IndyCar » Vegas: just what exactly happened?


IndyCar worked for months to make the 2011 season finale a fitting climax and affirmation of a series on the way back. No one could know it would end up being its darkest hour.

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chasmunch

October 17, 2011 3:42 PM

A very well written piece, thank you to whomever is the author.
From all prerace driver comments, one just knew something was going to happen, and nothing about it would be good...
I tuned in to the broadcast about 30 minutes in, to see my screen filled w/ cars, parts of cars, car parts, smoke, fire extiguisher discharge staining the track, and one car, covered in canvas.
...and that sinking feeling entered my body and mind...
I feel powerless to add much here..it is such a great loss to our racing community, across all forms, 2 and 4 wheeled...
IndyCar put all the parts in place for this to happen...a low point in the leadership of this series. A cold heart somewhere has looked at the rateings for the International audience...
For those of you in England, you should know that Dan really was embraced here in America...respected, and loved. As a 2 time Indianapolis 500 winner, he truly will never be forgotten...he has passed into our history.
The telecast closed w/ an

chasmunch

October 17, 2011 4:26 PM

The telecast closed with an ascending aeial view of the track...sitting unto itself in dessert vastness...such a forlorn place for anyone to die... sad for Dan to loose his life so very far from home...he was here, and then he was gone. Such a star. Hail Dan Wheldon!

Andrew Long

October 17, 2011 5:00 PM

Agreed chasmunch - good journalism. I'm from the UK and I recorded the race as it was on here in the evening. I checked in 30 minutes from the end expecting to see someone crowned champion and soon it dawned on me that something was wrong. As I went backwards with the recording, it soon became apparent that Dan was seriously injured.

This reminds me of 1994 and the death of Senna. I too thought covering Wheldon's car with the yellow sheet was ominous - it stopped the overhead shots. And now he's gone to the Indy500 in the sky. It's ironic because he was testing the new revised and safer 2012 car.

I hope he didn't suffer too much and I really feel for his family.

I remember Greg Moore's crash in 1999 and Zanardi's in 2001. I wonder whether the IRL will pull out of ovals except for the Indy500.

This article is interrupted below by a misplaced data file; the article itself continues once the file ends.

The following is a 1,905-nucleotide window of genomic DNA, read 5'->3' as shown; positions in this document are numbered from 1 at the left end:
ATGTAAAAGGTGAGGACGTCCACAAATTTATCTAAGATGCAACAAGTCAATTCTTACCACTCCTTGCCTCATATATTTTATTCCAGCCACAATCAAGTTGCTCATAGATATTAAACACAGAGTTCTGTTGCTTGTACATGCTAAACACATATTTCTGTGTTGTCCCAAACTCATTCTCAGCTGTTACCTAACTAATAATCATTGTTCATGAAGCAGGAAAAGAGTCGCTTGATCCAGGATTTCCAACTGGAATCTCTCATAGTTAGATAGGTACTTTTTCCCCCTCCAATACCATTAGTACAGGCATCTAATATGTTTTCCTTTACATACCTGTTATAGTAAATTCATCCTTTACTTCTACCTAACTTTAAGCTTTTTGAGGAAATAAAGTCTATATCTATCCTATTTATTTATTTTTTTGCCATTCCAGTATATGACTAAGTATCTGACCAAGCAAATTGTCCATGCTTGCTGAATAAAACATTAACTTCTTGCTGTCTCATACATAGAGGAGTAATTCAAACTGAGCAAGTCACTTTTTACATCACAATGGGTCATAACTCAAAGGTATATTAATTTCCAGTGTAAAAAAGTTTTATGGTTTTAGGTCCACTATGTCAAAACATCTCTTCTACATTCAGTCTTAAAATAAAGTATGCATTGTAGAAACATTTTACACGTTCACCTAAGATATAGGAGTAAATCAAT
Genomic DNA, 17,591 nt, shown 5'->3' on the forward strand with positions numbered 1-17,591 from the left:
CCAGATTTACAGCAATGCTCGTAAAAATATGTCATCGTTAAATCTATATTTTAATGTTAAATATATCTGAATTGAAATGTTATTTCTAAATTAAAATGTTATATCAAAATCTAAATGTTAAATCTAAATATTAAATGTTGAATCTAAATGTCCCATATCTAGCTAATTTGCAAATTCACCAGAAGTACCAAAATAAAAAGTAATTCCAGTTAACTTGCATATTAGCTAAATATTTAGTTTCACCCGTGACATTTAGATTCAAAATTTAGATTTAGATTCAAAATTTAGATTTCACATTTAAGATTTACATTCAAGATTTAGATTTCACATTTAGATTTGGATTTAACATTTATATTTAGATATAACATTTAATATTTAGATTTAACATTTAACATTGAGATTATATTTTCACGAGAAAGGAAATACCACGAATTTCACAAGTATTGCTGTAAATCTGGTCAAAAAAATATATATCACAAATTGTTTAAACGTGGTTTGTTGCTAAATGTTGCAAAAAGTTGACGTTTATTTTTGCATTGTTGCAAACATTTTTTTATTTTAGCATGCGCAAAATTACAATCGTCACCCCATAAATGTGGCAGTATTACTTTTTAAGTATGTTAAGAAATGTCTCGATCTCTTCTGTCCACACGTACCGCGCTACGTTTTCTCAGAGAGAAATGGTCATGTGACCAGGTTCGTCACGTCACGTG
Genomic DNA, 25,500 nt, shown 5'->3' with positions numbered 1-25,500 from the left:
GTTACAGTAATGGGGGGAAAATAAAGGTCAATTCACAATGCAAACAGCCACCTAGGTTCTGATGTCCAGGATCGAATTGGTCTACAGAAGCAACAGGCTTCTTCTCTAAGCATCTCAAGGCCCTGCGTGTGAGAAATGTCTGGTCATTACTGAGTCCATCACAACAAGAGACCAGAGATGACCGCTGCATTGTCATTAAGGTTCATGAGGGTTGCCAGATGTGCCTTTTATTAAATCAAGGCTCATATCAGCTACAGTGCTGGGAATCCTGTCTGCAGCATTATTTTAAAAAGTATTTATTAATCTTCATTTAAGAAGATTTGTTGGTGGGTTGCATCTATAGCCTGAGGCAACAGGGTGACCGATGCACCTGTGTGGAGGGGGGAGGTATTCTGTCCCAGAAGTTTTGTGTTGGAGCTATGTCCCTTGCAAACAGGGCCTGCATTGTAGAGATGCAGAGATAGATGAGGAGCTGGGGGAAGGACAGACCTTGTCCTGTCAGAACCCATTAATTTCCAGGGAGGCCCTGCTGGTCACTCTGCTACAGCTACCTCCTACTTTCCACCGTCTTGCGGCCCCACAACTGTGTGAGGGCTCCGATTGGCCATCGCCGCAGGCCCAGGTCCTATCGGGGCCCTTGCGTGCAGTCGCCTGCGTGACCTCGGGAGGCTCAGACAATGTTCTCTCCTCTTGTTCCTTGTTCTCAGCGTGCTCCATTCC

Mark _

October 17, 2011 8:14 PM

It is the high banked ovals that allow them to go flat the whole lap that are the problem. Ovals like the Milwuake Mile where drivers actually have to slow and shift down don't have these speeds or large bunches of cars going three and four wide.

No more IRL - Unregistered

October 17, 2011 10:29 PM

What happened here was the IRL put what they perceived as entertainment before the safety of the drivers.No way should this many cars travelling at 220+ mph be on a 1.5 mile oval, an oval that was built for Nascar not open wheel cars.To make things worse the IRL had tried to invite drivers from other series to join the race to go for the big $5 mil prize if they could win. God only knows what may have happened if a driver with little to no oval experience had actually entered and started the race.
The IRL are the cause of the carnage that happened yesterday and should hang their heads in shame.
We all understand that racers are a different breed than us mere mortals , and choose to do this for a living.However they should be provided with the safest environs as possible to do their jobs.
The IRL failed in this , but most of all they failed Dan Wheldon.
RIP Dan . You will be missed. Godspeed.

RawDawg

October 18, 2011 1:48 AM

Some of you are spot on.

Ovals in general are not the problem - it's the 1.5 mile high banked NASCAR ovals. Those are built for NASCAR and not open wheeled cars. Those trackes produce pack type racing were drivers never brake or even let up on the gas. INDY cars belong on flat ovals and ovals with minimum banking were drivers have to let up off the gas. That usually spreads the field and prevents this overly dangerous pack type races were drivers don't have time to react when something happens in front of them.

kiwibob - Unregistered

October 18, 2011 2:33 AM

RawDawg is right on with comments its no good going off saying ban all ovals it would be like ban all guns someone got shot and killed . I liked Dan and and am sorry for his wife and kids but it is a dangerous sport and we are lucky there are not more deaths he was working on new car which might keep some more racers from death RIP Dan

JOHN - Unregistered

October 18, 2011 2:58 AM

We all know now. (What happened...) 34 cars entered on a tight short oval racing 220mph+ with $5m prize money was simply asking for trouble. I was skeptical about this race before it even started. The majority of IndyCar racing seems to be ok and safe enough and we should thank our lucky stars 'The Greatest Spectacle in Racing' (INDY 500) has not given us any fatalities of late. This was the very race Dan won this year and the joy he gave us with that unexpected win - no words can express. IndyCar is very dangerous (compared to the all-too-safe & predictable F1) and I have the greatest of respect for drivers who do this for a living. Danny was the nicest unassuming man in sports sadly lacking character. His passing is painful and my sincere condolences go to his family.

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